By default, most files and directories are not writable by the web server. This is an important security precaution, as this prevents minor (and, sadly, common) security flaws in tools like PHP from turning into catastrophic site-wide destruction.
Consequently, the first step is to determine whether you should make a given file or directory writeable by the web server (e.g. from PHP or a CGI script). Here is our official recommendation on that subject:
No file should ever be both modifiable over the web and executable over the web.
For example, no PHP file or CGI script should ever be web-writeable. Writeable content should be minimized and limited to static items like graphics.
Once you have determined that it's appropriate to make something writeable, the specific requirements differ depending on whether you are modifying an existing file or creating a new one:
- To create and write to a new file, the parent directory must be writable by the web server.
- To write to an existing file, that file must be writable by the web server.
(Files created by the web server will generally be writeable by the web server by default.)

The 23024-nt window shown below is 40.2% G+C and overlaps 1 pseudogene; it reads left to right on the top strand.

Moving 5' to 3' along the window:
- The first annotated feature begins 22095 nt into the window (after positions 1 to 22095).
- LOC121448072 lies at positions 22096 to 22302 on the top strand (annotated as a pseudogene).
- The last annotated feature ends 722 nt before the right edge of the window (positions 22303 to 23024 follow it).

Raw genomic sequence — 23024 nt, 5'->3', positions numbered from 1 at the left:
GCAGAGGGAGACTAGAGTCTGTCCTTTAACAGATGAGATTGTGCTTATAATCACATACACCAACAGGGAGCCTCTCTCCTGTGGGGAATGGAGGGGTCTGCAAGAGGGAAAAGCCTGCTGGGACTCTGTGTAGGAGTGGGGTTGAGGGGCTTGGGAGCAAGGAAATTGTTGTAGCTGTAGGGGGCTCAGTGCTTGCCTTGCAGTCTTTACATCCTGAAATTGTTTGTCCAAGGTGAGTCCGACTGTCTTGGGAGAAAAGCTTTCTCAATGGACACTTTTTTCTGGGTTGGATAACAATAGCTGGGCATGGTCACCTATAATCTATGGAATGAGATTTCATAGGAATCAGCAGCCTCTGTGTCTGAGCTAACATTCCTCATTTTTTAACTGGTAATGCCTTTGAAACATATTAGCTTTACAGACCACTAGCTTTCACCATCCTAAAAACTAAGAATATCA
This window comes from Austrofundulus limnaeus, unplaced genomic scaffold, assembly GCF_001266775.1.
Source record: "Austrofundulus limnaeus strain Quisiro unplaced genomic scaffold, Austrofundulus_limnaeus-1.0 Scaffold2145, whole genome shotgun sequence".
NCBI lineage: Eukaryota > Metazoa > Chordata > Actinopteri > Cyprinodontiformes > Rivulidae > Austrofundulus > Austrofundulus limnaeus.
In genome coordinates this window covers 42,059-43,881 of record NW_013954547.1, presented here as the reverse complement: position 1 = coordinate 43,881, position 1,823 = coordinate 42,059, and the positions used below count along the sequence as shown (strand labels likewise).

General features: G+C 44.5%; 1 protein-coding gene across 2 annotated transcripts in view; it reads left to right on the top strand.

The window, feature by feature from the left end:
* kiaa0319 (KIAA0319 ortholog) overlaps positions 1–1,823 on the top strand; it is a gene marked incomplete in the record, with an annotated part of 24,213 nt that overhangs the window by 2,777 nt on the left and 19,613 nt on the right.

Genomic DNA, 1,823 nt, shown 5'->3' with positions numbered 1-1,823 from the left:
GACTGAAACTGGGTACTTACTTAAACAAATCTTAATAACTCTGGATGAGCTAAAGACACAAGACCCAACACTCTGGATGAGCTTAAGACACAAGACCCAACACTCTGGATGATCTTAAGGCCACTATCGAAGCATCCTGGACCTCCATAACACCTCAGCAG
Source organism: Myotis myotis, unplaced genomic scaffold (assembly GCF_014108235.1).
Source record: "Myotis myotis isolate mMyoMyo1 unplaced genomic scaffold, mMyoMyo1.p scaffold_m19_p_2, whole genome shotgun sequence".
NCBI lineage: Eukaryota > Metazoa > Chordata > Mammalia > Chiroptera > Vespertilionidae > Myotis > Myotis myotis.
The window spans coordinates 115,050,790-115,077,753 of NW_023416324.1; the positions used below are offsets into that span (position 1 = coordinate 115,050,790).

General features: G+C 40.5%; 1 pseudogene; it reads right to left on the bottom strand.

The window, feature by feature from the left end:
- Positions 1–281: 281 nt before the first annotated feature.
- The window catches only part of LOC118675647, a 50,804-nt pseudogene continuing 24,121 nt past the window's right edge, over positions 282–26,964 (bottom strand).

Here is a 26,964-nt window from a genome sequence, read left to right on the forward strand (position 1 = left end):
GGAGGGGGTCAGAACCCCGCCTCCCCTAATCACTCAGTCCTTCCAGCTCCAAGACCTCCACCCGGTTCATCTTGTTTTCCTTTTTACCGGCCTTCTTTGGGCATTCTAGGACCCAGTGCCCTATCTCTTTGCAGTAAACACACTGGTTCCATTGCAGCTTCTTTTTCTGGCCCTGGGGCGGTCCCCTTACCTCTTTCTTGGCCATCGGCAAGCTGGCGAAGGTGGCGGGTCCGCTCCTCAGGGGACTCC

The web server runs as the "web" user and is in (only) the "web" group. Each site also has its own private user and group unique to that site. When you create a file, it will go into the site's private user and group. As a result, there are three ways to mark a file or directory as writeable by the web server.
- You can leave the user and group ownership as-is and grant the "other" user (i.e. the web server) write permissions with a command like: chmod o+w example.txt
- You can set the group ownership to "web" with a command like chgrp web example.txt and then grant that group write permissions with a command like chmod g+w example.txt
- If the web server creates the file or directory, it will be owned by the "web" user and will usually have "user" write permissions by default. (The equivalent of chmod u+w example.txt.)
So, setting files or directories to be writable by the web server is a two step process:
- Check the user and group ownership of the file and/or parent directory (usually shown by SFTP/FTP clients or the ls -l shell command) to determine whether the web server will be treated as user, group, or other when accessing it.
- Make sure that the appropriate user, group, or other write permission is set via chmod on the command line or the equivalent function in your SFTP/FTP tool.
Usually people have trouble getting the web server to write files, but the reverse problem is also possible: when the web server creates files, it is possible for it to set them such that you can't access (or delete) them. If this happens, you can repossess the offending files. To prevent it from happening in the first place, make sure your scripts use an appropriate umask, such as 002. This will cause files and directories to be created with read and write permissions for the web group, which you are in, so you will retain access to them.